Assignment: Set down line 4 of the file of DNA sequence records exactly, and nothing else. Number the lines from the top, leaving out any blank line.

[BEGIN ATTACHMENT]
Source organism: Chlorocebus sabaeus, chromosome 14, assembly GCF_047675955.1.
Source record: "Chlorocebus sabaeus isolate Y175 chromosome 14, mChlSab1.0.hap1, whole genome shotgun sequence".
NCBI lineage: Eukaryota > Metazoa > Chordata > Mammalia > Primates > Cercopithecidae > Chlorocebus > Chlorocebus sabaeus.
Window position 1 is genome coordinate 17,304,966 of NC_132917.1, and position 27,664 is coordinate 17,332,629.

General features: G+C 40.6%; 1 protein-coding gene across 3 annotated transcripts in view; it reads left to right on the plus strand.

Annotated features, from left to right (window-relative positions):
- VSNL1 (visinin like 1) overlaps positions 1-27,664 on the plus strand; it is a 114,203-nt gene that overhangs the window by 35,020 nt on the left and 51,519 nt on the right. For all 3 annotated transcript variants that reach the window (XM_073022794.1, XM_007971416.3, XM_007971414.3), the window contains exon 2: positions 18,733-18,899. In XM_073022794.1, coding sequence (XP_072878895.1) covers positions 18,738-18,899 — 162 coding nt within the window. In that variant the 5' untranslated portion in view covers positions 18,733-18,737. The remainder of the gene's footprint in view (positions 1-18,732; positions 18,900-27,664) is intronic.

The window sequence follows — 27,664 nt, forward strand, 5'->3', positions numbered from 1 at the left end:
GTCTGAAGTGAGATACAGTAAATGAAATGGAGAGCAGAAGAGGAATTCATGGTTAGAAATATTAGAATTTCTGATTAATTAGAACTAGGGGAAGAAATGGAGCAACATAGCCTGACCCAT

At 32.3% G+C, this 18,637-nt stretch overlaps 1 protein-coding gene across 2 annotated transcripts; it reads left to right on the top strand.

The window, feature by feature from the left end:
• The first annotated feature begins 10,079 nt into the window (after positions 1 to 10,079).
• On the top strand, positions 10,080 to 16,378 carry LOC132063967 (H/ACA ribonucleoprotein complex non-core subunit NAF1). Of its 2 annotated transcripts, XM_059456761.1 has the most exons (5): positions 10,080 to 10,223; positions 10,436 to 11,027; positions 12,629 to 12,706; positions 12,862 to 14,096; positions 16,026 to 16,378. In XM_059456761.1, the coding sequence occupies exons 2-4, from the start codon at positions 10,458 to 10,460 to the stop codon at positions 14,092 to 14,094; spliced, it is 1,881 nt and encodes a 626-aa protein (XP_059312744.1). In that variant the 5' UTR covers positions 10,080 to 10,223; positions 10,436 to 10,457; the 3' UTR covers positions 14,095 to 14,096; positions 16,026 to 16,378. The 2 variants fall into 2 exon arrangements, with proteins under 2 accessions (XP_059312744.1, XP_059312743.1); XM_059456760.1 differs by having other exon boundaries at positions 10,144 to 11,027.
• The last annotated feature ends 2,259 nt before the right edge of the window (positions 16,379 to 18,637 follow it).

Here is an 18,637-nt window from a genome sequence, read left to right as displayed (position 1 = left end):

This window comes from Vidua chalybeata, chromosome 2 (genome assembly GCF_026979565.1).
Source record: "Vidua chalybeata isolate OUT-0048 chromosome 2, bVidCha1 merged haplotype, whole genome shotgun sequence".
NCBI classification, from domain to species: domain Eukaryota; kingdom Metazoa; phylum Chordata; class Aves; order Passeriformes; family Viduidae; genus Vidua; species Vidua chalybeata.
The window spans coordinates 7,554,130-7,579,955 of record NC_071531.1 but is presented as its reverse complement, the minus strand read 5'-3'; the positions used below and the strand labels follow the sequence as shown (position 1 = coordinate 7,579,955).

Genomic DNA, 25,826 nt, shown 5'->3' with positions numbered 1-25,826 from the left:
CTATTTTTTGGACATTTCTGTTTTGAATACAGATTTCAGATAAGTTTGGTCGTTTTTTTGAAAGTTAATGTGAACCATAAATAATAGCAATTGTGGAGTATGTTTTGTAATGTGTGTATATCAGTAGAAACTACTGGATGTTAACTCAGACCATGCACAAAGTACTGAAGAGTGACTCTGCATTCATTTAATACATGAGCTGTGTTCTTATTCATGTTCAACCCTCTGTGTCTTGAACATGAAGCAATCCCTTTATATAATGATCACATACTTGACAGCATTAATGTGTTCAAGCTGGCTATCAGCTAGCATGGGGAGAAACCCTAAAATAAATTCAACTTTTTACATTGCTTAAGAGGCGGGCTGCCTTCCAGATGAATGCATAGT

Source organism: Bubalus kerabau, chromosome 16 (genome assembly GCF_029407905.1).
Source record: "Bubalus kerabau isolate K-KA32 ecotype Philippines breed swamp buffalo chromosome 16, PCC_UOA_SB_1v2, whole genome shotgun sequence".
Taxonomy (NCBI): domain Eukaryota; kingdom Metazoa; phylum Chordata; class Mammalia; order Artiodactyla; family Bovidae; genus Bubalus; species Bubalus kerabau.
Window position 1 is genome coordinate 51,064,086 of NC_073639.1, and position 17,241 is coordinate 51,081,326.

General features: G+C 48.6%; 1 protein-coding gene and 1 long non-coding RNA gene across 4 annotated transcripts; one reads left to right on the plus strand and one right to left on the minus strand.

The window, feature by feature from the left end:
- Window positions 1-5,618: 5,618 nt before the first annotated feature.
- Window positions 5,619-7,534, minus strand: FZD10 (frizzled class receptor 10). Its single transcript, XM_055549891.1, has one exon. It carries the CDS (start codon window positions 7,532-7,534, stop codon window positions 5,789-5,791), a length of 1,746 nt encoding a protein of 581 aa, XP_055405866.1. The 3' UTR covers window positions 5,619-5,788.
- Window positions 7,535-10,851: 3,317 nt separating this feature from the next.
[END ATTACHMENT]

Window position 1 is genome coordinate 17,304,966 of NC_132917.1, and position 27,664 is coordinate 17,332,629.